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The NSPA Blog

Clinical Encounters: Where Communication Falls Short

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Posted on March 13th, 2018 by Teri Dreher, under Clinical Trends, Healthcare Reform, Patient Advocacy, Something New

According a report by Kaiser Health News, the way we teach doctors to talk about death (and other tough topics) is changing

This is a good thing. In traditional US medicine, doctors are trained so highly in clinical practices that their communication skills are left lacking. Good communication is important for every challenge in life, but in circumstances of death and dying, good communication is more than important. It’s vital. It’s health communication.

That’s why at the Oregon Health & Science University, graduation requirements are changing to encompass better health communication. Health communication, loosely defined, is the study and practice of communication interventions aimed at improving health care.

Why we need to change

Last year, I completed my Master’s degree in Health Communication. When I explained to a friend in medical school what my degree was all about, she looked at said, “Oh. So you’re one of the people that make my job hard.” She was half joking, but her reaction was telling of this disconnect between medicine and communication. I would never go so far as to say that clinicians lack empathy. There’s a reason people go into this field, and with the cost of school loans and lower salaries for doctors, it’s hard to say it’s all about the payout. By and by, physicians face burn out from how much they’re required to know. I get it. But when we look at patient engagement and satisfaction scores across the US, it’s clear that we have a lot of room for improvement. Better communication should be implemented in both med school programs and undergraduate classes alike. If future physicians were taught better communication skills at an earlier age, it would take away pressure to learn the skills later.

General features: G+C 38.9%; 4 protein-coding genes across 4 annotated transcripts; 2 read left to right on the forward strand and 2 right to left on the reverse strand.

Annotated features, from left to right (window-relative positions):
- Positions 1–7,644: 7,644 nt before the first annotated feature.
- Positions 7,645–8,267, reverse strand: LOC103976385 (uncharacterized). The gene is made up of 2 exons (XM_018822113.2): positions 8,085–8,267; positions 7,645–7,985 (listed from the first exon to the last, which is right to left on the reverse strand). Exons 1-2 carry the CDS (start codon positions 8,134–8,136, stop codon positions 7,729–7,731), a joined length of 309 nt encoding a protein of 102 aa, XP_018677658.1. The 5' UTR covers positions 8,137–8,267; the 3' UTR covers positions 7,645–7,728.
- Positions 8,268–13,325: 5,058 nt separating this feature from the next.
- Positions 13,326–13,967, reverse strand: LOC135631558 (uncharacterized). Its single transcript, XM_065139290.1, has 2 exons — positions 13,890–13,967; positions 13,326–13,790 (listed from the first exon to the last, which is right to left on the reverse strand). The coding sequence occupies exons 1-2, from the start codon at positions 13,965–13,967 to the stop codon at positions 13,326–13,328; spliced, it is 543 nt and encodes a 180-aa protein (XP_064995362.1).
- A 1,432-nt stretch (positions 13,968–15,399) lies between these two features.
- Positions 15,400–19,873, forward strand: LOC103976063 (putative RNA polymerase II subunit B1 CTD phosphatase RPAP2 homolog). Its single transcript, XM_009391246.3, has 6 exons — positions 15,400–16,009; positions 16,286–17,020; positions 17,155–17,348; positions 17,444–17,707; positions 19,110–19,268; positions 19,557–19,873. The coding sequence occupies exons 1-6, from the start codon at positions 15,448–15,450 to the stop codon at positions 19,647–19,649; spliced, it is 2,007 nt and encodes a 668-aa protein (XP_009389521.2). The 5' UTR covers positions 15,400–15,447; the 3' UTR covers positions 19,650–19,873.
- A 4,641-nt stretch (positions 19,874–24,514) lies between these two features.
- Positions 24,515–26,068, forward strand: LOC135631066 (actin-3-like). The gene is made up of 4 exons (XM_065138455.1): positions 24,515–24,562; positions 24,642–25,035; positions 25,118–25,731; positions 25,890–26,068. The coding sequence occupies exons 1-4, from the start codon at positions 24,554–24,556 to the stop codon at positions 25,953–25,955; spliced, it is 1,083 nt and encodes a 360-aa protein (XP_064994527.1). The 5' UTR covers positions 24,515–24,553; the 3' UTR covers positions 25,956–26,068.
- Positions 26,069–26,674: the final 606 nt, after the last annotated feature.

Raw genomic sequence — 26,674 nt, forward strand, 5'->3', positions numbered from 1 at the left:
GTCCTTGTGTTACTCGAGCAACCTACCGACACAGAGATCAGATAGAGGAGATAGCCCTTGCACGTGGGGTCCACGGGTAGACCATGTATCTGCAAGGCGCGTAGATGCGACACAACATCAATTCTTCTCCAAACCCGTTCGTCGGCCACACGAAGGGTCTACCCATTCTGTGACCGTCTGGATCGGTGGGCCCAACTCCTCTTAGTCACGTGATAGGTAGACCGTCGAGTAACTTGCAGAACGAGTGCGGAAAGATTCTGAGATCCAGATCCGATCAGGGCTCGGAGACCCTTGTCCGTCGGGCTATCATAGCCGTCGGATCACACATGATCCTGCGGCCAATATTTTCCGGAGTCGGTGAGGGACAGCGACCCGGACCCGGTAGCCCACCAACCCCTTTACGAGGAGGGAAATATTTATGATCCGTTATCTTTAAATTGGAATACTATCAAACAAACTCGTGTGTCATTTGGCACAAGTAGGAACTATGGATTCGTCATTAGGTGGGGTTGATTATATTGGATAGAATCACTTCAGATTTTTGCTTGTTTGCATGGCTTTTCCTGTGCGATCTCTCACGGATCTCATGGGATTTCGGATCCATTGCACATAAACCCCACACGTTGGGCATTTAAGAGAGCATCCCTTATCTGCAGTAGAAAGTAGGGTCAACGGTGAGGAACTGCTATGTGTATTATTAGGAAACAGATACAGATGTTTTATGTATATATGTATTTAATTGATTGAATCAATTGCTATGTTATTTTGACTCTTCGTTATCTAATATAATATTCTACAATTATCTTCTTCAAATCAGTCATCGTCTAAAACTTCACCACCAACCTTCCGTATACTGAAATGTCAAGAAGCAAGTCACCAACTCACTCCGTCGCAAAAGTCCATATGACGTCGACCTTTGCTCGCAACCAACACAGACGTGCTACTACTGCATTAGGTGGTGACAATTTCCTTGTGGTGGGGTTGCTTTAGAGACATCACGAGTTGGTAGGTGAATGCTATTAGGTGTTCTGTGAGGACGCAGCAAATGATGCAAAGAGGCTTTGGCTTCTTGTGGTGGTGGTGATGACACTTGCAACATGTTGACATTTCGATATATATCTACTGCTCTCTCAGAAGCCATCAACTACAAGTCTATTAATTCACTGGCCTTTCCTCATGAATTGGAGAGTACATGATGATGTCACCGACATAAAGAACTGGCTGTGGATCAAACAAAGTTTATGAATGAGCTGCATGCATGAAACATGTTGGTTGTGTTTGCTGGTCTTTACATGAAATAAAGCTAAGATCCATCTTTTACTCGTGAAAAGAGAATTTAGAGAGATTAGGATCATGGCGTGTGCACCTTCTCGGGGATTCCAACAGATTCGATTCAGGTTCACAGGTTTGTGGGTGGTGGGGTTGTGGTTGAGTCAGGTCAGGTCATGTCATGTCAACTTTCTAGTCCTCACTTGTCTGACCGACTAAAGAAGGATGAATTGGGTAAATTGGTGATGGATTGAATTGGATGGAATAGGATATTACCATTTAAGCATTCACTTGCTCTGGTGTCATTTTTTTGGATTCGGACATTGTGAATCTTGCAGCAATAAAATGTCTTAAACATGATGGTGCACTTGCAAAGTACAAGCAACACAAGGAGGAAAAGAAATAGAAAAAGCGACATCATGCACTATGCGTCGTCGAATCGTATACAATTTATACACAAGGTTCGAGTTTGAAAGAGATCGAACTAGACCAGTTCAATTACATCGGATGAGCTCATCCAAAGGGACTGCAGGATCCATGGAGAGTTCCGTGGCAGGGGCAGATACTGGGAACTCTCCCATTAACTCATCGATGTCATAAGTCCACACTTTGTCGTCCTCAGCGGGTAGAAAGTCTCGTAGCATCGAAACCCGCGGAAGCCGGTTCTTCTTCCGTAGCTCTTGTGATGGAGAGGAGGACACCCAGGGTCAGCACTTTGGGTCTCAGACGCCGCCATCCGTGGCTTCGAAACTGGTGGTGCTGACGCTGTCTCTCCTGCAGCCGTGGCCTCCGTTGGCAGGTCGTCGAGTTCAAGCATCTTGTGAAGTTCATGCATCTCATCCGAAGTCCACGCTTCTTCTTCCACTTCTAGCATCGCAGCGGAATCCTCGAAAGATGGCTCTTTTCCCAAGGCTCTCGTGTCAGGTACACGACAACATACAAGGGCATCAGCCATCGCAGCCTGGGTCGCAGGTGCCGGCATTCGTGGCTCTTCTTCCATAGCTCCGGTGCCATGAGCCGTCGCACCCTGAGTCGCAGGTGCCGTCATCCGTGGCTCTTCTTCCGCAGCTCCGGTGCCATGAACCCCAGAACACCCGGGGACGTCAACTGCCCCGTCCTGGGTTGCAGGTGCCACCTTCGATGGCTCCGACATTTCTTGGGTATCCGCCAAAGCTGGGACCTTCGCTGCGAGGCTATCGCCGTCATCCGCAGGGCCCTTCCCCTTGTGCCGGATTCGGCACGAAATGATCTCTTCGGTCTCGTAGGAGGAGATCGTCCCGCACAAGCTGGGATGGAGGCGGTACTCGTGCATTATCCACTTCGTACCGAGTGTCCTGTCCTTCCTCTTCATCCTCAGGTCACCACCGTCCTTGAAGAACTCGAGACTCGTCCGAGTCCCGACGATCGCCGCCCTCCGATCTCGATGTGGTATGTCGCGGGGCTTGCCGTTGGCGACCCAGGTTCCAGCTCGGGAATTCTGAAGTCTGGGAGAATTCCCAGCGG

A model to follow

The Oregon Health and Science University program is the first of its kind to require compassionate communication competency. This is huge. Teaching doctors how to talk about death in a way that reflects understanding and empathy helps everyone. It shouldn’t be viewed as just another item on a checklist. Rather, this sort of training should be viewed as a way to help. Doctors stand to avoid emotional burn out that frequently comes from not processing loss.

It will be interesting to see how other programs begin to implement this sort of training. In the meantime, if you ever feel you’re dealing with a doctor who lacks empathy, consider hiring a patient advocate. We’ll go with you to visits and make sure that you feel like someone is on your side and has your back.

To check out this article from Kaiser Health News, look here.

With over 36 years of clinical experience in Critical Care nursing, home based health care and expertise as a cardiovascular nurse clinician, Teri is well acquainted with the complexities of the modern healthcare system. She has served as a nursing leader, mentor, educator, and consistent patient advocate throughout her career in some of the best hospitals across the country. Her passion to keep the patient at the center of the model of nursing care led her to incorporate NShore Patient Advocates, LLC in 2011, serving clients throughout the northern suburbs of Chicago.

For a no-cost 30 minute initial consultation, please call 847-612-6684 or click here to fill out our online callback request form.